Gene: IQ

Source: Switched-on genes mean a higher IQ, 03-03-2007

A GENE that could make up to 20 points difference between people’s IQs has been identified by psychiatrists at Washington University.

The scientists examined a gene called CHRM2 and found that it influences a particular kind of intelligence, called performance IQ, which determines people’s ability to organise things logically and have good spatial awarness. People with high performance IQs tend to be whizzes at chess and puzzles.

The investigators report in Behavioral Genetics that the more “positive” variations on the gene a person has, the greater a beneficial effect it can have on your IQ. The gene activates a multitude of signalling paths in the brain involved in learning, memory and other higher brain functions. Each positive variation on CHRM2 seems to raise IQ by up to four points.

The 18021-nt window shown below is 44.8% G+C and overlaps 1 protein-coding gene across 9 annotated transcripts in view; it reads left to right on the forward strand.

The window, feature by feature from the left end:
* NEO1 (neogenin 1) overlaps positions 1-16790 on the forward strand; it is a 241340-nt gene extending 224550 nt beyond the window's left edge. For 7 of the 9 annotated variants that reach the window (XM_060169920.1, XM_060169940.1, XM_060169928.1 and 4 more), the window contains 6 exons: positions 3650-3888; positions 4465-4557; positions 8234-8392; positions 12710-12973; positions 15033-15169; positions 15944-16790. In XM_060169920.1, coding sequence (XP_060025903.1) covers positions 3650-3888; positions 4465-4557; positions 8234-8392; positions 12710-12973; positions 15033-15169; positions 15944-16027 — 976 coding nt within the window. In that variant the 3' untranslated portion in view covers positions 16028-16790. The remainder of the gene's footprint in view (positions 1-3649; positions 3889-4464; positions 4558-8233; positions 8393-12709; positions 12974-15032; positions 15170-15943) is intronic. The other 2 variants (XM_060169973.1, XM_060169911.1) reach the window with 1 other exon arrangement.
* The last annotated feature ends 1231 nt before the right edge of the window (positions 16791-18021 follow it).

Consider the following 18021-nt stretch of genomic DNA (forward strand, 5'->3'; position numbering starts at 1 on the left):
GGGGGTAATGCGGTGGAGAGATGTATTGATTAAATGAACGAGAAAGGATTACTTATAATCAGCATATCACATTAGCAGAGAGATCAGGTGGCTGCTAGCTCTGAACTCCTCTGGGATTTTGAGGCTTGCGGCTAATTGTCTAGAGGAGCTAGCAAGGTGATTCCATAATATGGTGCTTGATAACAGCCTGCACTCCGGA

Professor Danielle Dick, the lead author, says that a person with all the positive variations switched on would have up to 20 points more IQ than someone who had them all turned off.

Professor Dick says that the possibility of two people with such extreme variations of the gene ever meeting, however, would be statistically unlikely. She adds that CHMR2 is most probably not the only gene involved in raising IQ: up to 100 more might yet be awaiting discovery.

More here.

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